Advice on Port for SeaFrogs case for Sony 6300

Started Jul 5, 2021 | Questions thread
Barmaglot_07 Contributing Member • Posts: 629
Re: Advice on Port for SeaFrogs case for Sony 6300

GilbertH wrote:

Maybe the A6600 is a bit different here compared to the (quite similar) A6000..A6500?
My Lens chart here https://www.saltedlineeurope.com/products/seafrogs-40m-130ft-waterproof-housing-for-sony-a6600
Also shows the DSLR lenses and Ports - and the 16-55 Kit is not even listed.
Could it be that the A6600 has a bigger housing and a wider Port diameter?!?

Yes, their A6600 housing uses 90mm diameter ports, same as the A1/A7 series housings.

To an extent. You still need to stop down to get reasonably sharp corners.

Yes - I expected that (especially using the cheaper lenses)

Lens cost does not impact this the way you'd think. The issue with domes is that they present the lens behind them with a virtual image which is curved, with the curve radius being proportional to the dome's radius. In effect, the corners are closer to your image plane than the center, and if you shoot wide-open, with shallow depth of field, they fall out of the in-focus range. As you stop down and increase your depth of field, they gradually come into focus. Larger domes help as the difference between center and corners gets smaller, but they get more difficult to handle, to pack when traveling, and to get close to subjects when shooting close-focus wide-angle.

Well ... it gets sharper earlier - and most importantly it´s generally sharper.
But when zooming the lens gets quite a bit longer - that might be a reason... but not using the full range would also be OK up to a certain extent.
But i have no experience if the distance between Dome and Lens may lead to other issues too like focussing impossible due to the glass / acrylic dome in between, or distortions..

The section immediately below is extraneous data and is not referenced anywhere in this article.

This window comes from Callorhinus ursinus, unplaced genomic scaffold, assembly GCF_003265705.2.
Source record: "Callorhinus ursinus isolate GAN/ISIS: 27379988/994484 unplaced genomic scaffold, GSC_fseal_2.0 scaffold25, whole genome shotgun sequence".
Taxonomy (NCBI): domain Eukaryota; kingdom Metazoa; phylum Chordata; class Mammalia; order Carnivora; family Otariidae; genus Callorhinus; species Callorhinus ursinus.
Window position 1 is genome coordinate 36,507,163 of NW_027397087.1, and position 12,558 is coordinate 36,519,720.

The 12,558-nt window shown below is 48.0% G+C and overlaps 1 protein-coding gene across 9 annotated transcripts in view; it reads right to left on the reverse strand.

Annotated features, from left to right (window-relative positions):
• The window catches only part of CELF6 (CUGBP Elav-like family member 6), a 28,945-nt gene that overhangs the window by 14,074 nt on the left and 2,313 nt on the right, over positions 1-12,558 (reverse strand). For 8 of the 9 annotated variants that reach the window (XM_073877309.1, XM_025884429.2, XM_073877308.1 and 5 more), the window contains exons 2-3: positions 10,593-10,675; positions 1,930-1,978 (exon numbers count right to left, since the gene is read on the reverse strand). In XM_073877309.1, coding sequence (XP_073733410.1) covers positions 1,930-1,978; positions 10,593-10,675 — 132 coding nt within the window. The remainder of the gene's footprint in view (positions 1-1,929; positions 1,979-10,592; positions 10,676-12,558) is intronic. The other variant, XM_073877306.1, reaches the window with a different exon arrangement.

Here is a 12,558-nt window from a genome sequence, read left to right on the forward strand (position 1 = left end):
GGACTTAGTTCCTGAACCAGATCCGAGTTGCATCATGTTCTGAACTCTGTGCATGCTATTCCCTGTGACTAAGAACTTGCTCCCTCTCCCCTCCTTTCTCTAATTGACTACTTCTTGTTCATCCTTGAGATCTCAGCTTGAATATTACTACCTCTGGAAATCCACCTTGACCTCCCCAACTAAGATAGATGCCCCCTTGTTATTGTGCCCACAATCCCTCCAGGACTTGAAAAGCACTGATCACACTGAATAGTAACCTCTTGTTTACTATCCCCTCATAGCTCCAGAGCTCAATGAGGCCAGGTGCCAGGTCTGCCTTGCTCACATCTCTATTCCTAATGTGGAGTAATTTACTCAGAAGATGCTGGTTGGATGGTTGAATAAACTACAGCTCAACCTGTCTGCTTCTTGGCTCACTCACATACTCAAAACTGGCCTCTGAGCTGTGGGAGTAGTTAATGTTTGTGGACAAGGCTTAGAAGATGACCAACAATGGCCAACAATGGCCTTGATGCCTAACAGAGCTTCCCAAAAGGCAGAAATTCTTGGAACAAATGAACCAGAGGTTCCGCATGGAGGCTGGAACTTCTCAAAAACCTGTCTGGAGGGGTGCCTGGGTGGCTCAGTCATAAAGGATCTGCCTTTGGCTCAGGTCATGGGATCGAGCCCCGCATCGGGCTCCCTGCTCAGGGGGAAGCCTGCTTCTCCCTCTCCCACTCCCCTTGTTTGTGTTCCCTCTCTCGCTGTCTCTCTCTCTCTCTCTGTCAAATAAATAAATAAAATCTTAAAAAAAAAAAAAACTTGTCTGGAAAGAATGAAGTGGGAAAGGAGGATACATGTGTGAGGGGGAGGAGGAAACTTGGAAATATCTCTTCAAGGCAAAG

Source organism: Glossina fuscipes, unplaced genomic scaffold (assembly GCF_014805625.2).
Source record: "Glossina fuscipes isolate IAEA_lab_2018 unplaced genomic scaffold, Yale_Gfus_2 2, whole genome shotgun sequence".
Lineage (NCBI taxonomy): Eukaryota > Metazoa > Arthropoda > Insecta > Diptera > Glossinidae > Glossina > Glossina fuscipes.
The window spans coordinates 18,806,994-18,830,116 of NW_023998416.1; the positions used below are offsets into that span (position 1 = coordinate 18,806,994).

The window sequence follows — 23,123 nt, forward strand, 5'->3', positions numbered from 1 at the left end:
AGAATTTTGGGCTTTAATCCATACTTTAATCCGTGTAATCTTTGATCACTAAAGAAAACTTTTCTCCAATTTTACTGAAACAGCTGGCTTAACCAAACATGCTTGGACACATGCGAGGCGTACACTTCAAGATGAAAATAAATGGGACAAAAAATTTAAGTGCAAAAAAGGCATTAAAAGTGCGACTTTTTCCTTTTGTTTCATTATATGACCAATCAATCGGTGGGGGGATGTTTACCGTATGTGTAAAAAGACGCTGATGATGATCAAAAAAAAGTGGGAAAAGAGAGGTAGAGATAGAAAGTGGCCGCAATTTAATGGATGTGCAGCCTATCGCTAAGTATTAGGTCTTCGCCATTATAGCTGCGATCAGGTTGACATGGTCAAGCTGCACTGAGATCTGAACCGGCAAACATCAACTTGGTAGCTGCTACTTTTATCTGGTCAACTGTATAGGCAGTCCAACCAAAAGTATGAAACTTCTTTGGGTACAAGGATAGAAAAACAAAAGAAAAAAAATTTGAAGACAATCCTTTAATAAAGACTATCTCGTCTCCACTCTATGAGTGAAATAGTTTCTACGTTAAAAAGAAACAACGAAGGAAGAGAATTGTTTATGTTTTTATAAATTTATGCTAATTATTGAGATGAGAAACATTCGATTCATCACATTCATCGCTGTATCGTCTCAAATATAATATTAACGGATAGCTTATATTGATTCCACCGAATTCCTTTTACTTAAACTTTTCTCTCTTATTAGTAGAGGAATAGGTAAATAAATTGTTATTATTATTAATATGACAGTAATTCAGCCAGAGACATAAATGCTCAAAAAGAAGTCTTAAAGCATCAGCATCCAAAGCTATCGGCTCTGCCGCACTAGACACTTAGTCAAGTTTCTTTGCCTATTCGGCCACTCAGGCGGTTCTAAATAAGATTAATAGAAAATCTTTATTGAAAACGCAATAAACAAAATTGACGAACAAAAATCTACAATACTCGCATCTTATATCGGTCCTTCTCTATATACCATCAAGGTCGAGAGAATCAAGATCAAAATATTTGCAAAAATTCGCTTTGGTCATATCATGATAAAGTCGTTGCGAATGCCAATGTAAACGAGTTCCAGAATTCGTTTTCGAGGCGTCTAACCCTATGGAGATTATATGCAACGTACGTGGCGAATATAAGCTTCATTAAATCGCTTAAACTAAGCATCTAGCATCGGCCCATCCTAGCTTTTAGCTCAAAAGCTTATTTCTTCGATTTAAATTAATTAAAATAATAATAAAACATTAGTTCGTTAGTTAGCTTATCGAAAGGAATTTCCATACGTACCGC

Again, you can't directly apply land logic to underwater lenses. One of the most popular underwater wide-angle underwater lenses out there is Tokina 10-17mm fisheye - it performs magnificently underwater, but is regarded as terrible lens for land use.

Just found this PDF
https://cdn.shopify.com/s/files/1/2244/3975/files/A6600.pdf?v=1608188336
Seems like A6600 is indeed an exception as the WA005 Dome is clearly shown in the image - anyhow i ordered the port at Amazon and will be able to send it back.
If i test my setup over water to check for vignetting with the Kit lens that should be the same over/under water, right??
(or do i have to expect any further surprises under water?)

You have to test underwater. Doesn't have to be a full dive, but the rig needs to be submerged. The refractive properties of water effectively add another lens element to your setup. More than a few people hadn't read the manual and put together an underwater setup that works on land but fails to focus after splashing down.

Regards,
Gilbert

[Edit]
One more thought regarding the G Lens
The focus Ring (front side) is 3mm wider in diameter compared to the zoom ring.
That might make it complicated to get the lens through the zoom gear into the housing...

That is not a problem at all, you just attach the zoom gear to the lens before attaching it to the camera. You want to see a complicated zoom gear, look at Nauticam gear for Olympus 12-50mm; that one pretty much needs a degree in mechanical engineering to assemble.

The thing about 16-55mm is just that it's not a very good zoom range for underwater use. It's not particularly wide and it can't do macro. The 16-50mm kit lens has internal zooming, so it can be used behind a flat port with wet lenses, but 16-55mm zooms externally, so it isn't suitable for that either. Its bright maximum aperture is largely wasted underwater, the only scenario in which it'd come into play is shooting large pelagics in limited ambient light when you can't use strobes, such as the thresher shark dives at Malapascua, Philippines - it's six in the morning, you're at 30m, the sharks don't come particularly close, and you can't use any form of artificial lighting, but on the other hand your corners are just water, so you don't care about them - but this is a very corner case. Thus you have a $1400 lens that doesn't do anything that an $800 16-70mm f/4 won't do better in the 'generalist fish portrait lens' application, and the $300 kit 16-50mm with $1200 Nauticam WWL-C  or $700 AOI/Fantasea UWL-09F will beat it handily for wide-angle. If you want a quality lens to house behind a dome, look at 10-18mm or the new 10-20mm.

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Sony a6300 Canon EF-S 60mm f/2.8 Macro USM Sony E 30mm F3.5 Macro Sony E 18-200mm F3.5-6.3 OSS LE Sony E 10-18mm F4 OSS +5 more
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